Friction at the tool-chip interface during orthogonal nanometric machining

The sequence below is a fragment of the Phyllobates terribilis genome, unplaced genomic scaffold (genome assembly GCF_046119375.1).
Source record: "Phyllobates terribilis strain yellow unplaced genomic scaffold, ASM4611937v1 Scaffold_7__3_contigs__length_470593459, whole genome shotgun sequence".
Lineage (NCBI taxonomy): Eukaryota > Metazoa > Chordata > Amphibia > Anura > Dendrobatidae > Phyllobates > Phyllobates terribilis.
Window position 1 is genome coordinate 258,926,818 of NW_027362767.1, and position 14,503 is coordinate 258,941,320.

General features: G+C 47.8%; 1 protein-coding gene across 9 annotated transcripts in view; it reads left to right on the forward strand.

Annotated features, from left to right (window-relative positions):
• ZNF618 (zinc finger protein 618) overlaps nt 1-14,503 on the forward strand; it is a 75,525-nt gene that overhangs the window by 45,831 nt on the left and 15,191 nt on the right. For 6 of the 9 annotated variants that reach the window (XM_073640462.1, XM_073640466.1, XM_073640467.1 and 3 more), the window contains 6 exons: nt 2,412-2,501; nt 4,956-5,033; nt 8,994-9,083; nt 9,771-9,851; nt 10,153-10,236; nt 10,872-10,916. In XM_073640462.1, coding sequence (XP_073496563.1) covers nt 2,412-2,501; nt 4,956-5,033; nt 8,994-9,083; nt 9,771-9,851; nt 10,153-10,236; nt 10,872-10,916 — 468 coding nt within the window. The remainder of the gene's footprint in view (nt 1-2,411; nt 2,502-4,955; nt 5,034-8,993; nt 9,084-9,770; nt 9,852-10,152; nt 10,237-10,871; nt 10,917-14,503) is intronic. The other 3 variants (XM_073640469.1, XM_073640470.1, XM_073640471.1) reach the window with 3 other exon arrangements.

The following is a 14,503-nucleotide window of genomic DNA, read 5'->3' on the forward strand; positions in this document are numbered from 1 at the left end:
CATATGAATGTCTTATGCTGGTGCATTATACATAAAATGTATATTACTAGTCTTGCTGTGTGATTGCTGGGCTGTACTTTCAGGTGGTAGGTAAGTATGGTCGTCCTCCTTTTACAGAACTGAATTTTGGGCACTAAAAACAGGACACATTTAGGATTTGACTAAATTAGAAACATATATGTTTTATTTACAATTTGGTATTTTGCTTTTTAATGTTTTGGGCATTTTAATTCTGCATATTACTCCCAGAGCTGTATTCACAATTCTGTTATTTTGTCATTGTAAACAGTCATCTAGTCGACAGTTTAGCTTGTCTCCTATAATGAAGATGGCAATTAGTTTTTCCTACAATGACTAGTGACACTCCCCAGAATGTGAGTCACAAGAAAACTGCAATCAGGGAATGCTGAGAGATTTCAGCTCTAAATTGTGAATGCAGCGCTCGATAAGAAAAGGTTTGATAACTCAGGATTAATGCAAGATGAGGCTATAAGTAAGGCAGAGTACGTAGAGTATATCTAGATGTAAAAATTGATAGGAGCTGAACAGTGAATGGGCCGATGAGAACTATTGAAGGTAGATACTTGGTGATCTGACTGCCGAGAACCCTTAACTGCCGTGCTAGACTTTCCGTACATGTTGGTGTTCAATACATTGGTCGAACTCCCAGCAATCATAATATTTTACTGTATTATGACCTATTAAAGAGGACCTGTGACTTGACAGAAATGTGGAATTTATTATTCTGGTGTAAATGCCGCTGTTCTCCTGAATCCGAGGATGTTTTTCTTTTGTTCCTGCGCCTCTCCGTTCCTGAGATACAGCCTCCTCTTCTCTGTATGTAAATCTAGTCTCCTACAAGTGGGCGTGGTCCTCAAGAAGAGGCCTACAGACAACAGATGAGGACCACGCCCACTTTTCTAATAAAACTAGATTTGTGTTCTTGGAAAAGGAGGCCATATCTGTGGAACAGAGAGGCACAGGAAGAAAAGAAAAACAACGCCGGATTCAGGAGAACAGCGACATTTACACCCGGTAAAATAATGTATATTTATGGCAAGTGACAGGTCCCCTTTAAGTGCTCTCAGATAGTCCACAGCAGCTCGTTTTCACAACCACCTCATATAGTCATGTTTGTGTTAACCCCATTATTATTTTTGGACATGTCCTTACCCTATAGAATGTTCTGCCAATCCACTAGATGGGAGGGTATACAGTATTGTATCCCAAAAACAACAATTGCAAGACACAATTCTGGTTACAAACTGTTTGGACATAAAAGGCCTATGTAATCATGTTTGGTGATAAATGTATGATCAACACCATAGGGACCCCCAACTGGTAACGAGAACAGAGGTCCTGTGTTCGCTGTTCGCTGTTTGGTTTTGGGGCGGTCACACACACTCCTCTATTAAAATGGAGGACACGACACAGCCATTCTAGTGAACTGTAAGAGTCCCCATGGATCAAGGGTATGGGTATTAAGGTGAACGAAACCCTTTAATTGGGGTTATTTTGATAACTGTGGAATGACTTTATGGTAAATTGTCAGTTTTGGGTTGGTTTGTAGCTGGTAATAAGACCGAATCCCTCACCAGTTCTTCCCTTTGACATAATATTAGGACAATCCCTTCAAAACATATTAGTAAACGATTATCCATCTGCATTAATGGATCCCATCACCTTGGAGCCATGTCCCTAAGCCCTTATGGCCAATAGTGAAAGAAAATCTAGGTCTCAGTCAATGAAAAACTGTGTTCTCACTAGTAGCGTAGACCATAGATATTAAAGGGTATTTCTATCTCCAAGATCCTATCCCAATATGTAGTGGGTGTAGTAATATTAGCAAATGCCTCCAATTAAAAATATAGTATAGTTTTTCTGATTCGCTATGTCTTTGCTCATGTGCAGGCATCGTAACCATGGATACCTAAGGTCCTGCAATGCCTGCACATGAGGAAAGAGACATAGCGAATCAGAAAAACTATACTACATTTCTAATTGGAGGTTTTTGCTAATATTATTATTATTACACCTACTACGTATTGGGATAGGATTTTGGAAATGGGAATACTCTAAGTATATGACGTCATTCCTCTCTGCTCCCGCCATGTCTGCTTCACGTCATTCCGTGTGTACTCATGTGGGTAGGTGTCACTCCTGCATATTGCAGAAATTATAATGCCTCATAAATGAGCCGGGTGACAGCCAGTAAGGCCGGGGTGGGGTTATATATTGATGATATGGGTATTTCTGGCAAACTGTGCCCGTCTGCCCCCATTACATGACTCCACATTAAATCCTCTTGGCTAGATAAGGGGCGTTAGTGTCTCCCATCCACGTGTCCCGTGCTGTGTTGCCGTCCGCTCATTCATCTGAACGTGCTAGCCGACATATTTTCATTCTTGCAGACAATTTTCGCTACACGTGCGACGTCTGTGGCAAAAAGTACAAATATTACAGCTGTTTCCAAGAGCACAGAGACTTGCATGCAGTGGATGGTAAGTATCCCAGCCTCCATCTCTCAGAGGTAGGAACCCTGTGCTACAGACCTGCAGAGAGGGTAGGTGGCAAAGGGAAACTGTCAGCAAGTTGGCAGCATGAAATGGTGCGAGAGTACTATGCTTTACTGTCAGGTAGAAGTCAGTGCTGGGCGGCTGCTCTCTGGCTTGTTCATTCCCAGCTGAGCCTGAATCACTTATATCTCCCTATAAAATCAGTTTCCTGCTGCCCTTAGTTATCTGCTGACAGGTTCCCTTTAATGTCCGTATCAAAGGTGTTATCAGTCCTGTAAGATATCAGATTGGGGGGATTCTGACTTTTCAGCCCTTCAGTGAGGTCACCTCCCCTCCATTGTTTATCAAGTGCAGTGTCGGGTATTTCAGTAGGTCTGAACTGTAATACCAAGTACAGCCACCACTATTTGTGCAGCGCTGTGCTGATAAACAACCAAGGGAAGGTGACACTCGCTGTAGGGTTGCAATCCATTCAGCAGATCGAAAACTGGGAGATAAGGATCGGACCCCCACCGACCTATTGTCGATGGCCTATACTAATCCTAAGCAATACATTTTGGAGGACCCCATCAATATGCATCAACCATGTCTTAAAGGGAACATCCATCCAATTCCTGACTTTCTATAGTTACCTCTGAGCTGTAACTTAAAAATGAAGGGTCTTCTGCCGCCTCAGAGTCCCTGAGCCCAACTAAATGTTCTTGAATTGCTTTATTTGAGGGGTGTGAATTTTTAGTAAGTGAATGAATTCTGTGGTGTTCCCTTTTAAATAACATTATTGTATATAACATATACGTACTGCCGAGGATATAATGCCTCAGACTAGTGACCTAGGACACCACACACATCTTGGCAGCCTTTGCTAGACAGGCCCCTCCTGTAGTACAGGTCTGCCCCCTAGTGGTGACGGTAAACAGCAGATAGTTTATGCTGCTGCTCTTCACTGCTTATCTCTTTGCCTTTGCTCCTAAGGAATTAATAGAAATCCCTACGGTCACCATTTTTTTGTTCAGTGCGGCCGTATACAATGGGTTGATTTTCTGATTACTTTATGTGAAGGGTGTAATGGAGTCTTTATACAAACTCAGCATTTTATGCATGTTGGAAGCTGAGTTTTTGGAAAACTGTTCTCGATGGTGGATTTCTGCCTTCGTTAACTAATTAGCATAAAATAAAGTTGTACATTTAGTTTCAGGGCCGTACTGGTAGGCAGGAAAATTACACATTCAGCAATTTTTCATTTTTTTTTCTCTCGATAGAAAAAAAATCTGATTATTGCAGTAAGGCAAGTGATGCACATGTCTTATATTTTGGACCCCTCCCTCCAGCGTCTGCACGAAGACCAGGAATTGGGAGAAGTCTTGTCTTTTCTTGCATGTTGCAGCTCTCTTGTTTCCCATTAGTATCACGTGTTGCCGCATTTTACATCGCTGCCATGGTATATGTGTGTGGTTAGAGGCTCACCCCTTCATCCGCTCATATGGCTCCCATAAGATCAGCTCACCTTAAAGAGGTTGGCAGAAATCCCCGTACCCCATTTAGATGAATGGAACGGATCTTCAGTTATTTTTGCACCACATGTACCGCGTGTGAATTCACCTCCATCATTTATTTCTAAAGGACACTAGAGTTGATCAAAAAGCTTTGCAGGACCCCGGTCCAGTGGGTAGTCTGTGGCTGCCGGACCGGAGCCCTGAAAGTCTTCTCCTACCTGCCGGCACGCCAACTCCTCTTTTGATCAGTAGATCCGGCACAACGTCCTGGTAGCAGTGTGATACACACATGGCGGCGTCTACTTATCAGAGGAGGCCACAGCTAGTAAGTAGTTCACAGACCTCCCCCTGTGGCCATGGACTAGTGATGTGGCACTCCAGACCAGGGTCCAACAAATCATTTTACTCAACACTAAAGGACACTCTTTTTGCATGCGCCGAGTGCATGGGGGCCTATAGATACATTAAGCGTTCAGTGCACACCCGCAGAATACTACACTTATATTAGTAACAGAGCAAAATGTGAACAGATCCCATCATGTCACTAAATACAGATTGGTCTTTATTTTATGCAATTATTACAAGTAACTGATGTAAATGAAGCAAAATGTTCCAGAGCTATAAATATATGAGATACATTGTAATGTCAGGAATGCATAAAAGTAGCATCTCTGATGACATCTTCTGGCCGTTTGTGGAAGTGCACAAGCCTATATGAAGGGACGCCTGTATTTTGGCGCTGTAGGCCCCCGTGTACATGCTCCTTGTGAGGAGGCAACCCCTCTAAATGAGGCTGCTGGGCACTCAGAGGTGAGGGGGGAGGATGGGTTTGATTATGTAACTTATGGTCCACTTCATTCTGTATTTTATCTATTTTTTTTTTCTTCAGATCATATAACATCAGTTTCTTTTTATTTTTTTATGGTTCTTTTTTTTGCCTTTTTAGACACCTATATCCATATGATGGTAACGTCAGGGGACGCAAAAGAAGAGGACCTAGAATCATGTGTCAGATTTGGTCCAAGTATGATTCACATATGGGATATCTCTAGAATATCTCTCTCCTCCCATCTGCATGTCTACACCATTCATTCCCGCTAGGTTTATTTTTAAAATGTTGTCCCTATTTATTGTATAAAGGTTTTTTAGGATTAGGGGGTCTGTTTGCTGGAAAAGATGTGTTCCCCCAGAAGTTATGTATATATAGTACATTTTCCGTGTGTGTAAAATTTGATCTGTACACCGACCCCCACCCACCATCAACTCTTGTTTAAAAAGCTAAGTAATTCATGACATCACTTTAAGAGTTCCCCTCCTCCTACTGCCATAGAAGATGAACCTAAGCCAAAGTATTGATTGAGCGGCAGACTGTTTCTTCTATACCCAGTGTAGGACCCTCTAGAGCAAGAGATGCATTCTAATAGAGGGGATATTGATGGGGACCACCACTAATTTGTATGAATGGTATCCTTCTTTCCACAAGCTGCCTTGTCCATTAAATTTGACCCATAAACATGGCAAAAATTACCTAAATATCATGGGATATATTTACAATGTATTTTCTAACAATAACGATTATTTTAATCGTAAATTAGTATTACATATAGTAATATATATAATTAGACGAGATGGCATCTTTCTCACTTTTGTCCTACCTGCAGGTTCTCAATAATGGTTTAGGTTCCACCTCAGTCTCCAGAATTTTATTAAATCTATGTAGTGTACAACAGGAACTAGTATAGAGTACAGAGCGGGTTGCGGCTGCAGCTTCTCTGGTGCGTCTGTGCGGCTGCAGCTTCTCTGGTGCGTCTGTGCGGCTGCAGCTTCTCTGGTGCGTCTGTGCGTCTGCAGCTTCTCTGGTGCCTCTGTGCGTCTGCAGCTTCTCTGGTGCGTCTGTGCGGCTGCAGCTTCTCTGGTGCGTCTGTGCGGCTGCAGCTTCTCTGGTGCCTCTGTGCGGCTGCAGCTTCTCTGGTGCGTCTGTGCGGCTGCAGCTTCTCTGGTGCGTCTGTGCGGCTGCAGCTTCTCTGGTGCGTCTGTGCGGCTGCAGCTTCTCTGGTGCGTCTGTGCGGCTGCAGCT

Understanding the unfolding of friction between the tool and the generated chip is of fundamental importance to nanometric machining processes. To this end, this paper investigates the influence of tool geometry, lattice orientation, machining velocity and machined thickness on the resistance encountered by a diamond tool during orthogonal cutting of a copper substrate. A salient result of our molecular dynamics simulations is that the degree of adhesion at the tool-chip interface is a key contributor to friction. Adhesion can be reinforced by varying the tool rake angle and by choosing specific lattice orientations that yield commensurate contact at the interface. On the other hand, we show that increasing the machining velocity reduces frictional forces due to thermal softening. Furthermore, increasing the machined thickness decreases the relative contribution of adhesive forces and thus lowers overall friction.